Background/Context:Federal policy, as codified in Race to the Top (RTT) funding guidelines, outlines four types of intervention: turnaround, restart, closure, and transformation. RTT has embraced a technocratic paradigm for school reform that frames choice less as the opportunity for the public to deliberate about what it wants from its schools and more in terms of the freedom of individual families to choose, as customers, from a diverse array of school options. This market-based system has eroded substantive opportunities for parents and students to participate in decisions about their schools. Although scholars have developed compelling arguments about the need to involve parents and teachers in a more deliberative and democratic approach to intervening in low-performing schools, there is little scholarship focused on the role of young people in school intervention processes.
Purpose: There is widespread agreement among progressive critics that RTT interventions are not sufficiently democratic. More work is needed to develop participatory approaches. In some cases this may require departing from a strict “evidence-based” framework and imagining new alternatives consistent with values of social justice and educational equity. It also requires expanding existing treatments of deliberative democracy theory to include young people.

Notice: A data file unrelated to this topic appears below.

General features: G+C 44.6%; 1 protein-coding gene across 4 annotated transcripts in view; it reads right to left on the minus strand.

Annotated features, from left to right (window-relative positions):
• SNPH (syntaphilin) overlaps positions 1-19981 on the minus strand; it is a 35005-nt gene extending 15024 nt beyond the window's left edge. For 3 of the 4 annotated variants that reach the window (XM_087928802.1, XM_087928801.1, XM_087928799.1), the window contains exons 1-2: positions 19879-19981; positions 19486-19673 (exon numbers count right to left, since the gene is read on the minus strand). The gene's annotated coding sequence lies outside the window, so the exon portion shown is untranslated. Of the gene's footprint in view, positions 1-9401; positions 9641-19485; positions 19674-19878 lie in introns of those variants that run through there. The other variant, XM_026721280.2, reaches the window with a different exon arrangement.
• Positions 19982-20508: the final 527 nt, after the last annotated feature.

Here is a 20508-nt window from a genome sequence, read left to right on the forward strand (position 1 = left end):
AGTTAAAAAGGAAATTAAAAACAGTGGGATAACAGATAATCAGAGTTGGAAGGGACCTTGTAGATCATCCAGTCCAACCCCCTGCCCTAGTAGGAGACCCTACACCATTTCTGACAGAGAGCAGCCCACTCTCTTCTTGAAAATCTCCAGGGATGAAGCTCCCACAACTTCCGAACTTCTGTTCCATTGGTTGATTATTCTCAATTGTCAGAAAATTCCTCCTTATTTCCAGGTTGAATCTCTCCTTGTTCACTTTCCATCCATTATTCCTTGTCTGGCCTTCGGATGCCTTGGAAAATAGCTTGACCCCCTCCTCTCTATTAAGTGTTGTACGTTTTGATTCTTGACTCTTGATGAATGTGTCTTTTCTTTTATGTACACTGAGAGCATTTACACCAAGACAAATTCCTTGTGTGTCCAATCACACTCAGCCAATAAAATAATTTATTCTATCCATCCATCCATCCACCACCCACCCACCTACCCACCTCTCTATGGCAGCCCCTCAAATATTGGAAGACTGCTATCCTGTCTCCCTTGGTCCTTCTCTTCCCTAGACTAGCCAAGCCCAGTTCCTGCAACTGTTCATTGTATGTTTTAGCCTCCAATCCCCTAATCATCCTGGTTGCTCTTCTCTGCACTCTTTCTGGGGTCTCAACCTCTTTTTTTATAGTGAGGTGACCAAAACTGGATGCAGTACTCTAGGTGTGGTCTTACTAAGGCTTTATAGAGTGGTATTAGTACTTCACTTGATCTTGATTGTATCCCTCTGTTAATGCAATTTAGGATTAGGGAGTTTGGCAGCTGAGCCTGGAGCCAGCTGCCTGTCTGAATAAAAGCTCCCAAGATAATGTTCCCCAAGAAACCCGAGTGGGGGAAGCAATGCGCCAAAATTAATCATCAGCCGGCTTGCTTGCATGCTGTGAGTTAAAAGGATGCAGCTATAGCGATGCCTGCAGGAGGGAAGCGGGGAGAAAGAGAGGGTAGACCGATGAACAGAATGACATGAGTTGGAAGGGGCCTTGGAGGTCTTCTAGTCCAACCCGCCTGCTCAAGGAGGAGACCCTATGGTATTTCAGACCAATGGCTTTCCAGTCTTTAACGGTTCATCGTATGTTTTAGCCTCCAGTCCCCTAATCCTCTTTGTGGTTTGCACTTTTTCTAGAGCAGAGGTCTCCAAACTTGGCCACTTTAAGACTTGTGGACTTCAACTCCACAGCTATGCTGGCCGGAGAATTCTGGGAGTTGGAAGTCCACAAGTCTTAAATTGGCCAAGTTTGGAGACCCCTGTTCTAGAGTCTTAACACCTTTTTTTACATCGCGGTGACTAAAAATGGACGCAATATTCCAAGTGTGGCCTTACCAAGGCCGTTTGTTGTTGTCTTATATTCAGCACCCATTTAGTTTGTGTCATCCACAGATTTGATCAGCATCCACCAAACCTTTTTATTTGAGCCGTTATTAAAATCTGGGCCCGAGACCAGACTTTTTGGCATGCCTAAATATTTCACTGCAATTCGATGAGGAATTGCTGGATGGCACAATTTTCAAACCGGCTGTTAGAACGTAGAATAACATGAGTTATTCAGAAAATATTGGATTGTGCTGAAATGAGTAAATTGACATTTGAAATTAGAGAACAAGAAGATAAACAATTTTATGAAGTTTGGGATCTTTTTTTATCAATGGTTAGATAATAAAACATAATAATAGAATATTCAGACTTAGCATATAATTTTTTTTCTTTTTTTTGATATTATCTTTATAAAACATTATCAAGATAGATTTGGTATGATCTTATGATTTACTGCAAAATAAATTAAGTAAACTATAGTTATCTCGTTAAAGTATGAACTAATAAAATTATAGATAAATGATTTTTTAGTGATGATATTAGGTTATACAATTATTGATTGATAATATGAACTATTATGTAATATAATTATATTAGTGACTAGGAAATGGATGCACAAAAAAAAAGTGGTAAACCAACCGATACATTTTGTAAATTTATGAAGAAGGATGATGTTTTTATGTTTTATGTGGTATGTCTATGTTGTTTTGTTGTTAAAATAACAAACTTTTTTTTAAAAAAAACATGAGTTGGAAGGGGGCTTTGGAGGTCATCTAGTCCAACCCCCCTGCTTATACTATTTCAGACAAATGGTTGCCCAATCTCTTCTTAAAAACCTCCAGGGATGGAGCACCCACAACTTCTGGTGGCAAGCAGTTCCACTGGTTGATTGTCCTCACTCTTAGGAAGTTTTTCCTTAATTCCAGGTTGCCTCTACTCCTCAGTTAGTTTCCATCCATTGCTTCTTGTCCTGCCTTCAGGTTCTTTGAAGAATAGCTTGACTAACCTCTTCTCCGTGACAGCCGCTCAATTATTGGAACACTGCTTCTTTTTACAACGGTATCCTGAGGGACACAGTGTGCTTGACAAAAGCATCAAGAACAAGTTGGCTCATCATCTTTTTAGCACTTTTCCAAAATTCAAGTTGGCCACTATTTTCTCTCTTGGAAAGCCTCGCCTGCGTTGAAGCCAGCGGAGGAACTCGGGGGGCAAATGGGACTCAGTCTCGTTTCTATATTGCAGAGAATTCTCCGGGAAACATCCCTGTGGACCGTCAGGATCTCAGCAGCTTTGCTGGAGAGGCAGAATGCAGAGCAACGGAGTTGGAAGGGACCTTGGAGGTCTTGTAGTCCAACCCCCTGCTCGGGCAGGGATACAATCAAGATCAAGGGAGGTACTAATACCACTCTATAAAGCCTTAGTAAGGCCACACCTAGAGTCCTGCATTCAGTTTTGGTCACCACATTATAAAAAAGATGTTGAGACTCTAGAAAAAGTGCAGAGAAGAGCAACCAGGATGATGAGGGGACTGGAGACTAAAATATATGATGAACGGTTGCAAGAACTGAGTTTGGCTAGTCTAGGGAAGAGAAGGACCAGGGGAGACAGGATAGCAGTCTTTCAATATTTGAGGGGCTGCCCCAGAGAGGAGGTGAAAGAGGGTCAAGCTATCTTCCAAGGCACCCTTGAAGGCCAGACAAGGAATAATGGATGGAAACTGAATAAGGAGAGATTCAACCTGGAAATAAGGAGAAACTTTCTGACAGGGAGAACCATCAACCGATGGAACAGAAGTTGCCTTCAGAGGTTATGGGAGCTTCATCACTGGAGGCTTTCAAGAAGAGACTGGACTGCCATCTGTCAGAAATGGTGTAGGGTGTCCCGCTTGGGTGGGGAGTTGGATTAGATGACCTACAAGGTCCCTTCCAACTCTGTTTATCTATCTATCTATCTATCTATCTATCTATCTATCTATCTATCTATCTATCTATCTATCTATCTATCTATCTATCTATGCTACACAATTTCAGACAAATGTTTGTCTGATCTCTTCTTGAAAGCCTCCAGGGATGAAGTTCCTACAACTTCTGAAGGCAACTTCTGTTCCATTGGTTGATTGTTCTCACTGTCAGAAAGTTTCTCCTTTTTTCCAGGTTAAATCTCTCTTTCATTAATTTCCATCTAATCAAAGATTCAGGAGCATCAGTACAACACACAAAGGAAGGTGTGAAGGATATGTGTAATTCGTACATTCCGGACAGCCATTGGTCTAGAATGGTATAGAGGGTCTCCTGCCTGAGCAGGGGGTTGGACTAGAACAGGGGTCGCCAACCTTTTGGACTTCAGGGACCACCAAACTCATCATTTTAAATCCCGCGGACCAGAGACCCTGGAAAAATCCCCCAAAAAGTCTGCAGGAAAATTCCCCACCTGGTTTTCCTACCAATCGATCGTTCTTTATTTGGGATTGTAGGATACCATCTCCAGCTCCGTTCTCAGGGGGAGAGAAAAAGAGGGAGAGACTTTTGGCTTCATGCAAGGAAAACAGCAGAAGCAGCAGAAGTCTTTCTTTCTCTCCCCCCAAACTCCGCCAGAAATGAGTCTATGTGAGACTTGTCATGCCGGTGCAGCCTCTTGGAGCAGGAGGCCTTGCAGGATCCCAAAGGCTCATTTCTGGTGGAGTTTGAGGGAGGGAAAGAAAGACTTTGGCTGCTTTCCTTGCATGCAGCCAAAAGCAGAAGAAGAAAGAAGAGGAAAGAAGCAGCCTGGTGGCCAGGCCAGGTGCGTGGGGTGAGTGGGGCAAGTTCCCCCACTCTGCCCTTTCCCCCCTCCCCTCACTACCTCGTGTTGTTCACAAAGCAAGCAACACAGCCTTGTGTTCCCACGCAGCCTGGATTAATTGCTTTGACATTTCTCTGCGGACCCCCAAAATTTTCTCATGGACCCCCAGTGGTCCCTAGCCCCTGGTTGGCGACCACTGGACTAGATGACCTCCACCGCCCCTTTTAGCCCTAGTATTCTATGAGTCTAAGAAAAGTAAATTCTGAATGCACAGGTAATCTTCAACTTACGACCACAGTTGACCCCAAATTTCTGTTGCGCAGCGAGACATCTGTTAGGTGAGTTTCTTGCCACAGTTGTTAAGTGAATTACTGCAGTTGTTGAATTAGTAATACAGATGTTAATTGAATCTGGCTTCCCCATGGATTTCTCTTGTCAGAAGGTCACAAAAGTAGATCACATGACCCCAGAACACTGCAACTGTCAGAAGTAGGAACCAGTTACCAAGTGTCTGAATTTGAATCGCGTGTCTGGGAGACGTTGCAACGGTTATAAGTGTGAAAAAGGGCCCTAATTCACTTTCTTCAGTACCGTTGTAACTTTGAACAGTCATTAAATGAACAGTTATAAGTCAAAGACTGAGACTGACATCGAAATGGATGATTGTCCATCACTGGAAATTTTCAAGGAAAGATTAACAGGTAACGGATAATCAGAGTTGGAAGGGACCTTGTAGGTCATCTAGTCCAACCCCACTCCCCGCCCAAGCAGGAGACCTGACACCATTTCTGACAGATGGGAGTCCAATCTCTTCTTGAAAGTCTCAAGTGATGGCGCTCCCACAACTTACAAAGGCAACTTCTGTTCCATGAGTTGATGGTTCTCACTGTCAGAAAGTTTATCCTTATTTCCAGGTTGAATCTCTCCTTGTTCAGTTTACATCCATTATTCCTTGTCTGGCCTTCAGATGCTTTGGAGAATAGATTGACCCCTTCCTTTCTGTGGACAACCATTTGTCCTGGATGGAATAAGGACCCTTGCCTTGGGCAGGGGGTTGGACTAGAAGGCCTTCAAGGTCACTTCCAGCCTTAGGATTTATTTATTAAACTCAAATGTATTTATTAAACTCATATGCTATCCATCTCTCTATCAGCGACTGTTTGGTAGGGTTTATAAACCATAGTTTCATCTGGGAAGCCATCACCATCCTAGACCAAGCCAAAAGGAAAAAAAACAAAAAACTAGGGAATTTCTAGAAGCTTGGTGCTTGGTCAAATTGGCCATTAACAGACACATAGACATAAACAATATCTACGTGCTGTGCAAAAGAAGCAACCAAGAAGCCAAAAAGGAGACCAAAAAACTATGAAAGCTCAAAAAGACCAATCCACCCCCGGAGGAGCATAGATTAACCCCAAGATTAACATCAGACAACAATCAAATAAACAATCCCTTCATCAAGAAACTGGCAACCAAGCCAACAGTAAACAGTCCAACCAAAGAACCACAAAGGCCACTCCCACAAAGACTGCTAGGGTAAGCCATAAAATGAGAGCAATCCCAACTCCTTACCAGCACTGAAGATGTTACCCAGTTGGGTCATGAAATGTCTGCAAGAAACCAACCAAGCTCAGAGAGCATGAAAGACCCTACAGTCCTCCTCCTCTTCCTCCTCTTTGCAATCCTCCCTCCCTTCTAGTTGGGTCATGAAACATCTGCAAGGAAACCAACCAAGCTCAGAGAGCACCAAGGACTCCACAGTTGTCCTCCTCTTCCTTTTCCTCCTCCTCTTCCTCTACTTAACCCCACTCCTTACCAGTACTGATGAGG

Research Design & Findings: This article makes a conceptual argument rooted in theory, empirical literature, and practical experience in schools. After explaining theories of participatory democracy, youth–adult partnerships, and thirdspace, we propose five practices that should guide a deliberative, participatory approach to public decision-making about schools. These are: border-crossing facilitation, participatory research, multilingual and multicultural discourse practices, authentic decision-making, and joint work and distributed expertise.
Conclusions/Recommendations: The current school turnaround paradigm, embodied by closures, conversion to charters, and teacher reassignments, has left a great deal of collateral damage in its wake. Teachers work under threat of firing. We propose an alternative approach to improve struggling public neighborhood schools—not just another option in a menu of turnaround strategies, but an alternative frame and set of practices that expands the conversation about intervention. This approach encourages deliberation and communication among diverse networks of students, teachers, and families.